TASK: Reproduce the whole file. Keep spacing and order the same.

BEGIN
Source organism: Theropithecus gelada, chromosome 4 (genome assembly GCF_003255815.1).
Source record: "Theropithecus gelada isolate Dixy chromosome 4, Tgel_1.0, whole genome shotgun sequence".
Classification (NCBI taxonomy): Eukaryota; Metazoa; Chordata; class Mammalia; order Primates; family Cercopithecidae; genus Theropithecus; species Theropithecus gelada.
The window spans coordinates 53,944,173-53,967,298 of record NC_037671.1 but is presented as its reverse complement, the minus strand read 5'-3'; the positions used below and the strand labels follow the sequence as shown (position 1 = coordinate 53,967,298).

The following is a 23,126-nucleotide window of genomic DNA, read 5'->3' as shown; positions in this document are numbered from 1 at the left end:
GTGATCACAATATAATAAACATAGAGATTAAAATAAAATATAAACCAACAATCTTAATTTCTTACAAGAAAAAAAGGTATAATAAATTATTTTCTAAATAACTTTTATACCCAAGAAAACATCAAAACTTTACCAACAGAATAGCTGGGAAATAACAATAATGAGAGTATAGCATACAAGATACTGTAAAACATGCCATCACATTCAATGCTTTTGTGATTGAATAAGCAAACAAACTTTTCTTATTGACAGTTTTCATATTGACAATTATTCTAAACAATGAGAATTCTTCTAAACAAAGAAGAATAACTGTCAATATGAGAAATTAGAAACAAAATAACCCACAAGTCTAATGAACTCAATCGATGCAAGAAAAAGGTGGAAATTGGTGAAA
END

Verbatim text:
Source organism: Theropithecus gelada, chromosome 4 (genome assembly GCF_003255815.1).
Source record: "Theropithecus gelada isolate Dixy chromosome 4, Tgel_1.0, whole genome shotgun sequence".
Classification (NCBI taxonomy): Eukaryota; Metazoa; Chordata; class Mammalia; order Primates; family Cercopithecidae; genus Theropithecus; species Theropithecus gelada.
The window spans coordinates 53,944,173-53,967,298 of record NC_037671.1 but is presented as its reverse complement, the minus strand read 5'-3'; the positions used below and the strand labels follow the sequence as shown (position 1 = coordinate 53,967,298).

The following is a 23,126-nucleotide window of genomic DNA, read 5'->3' as shown; positions in this document are numbered from 1 at the left end:
GTGATCACAATATAATAAACATAGAGATTAAAATAAAATATAAACCAACAATCTTAATTTCTTACAAGAAAAAAAGGTATAATAAATTATTTTCTAAATAACTTTTATACCCAAGAAAACATCAAAACTTTACCAACAGAATAGCTGGGAAATAACAATAATGAGAGTATAGCATACAAGATACTGTAAAACATGCCATCACATTCAATGCTTTTGTGATTGAATAAGCAAACAAACTTTTCTTATTGACAGTTTTCATATTGACAATTATTCTAAACAATGAGAATTCTTCTAAACAAAGAAGAATAACTGTCAATATGAGAAATTAGAAACAAAATAACCCACAAGTCTAATGAACTCAATCGATGCAAGAAAAAGGTGGAAATTGGTGAAA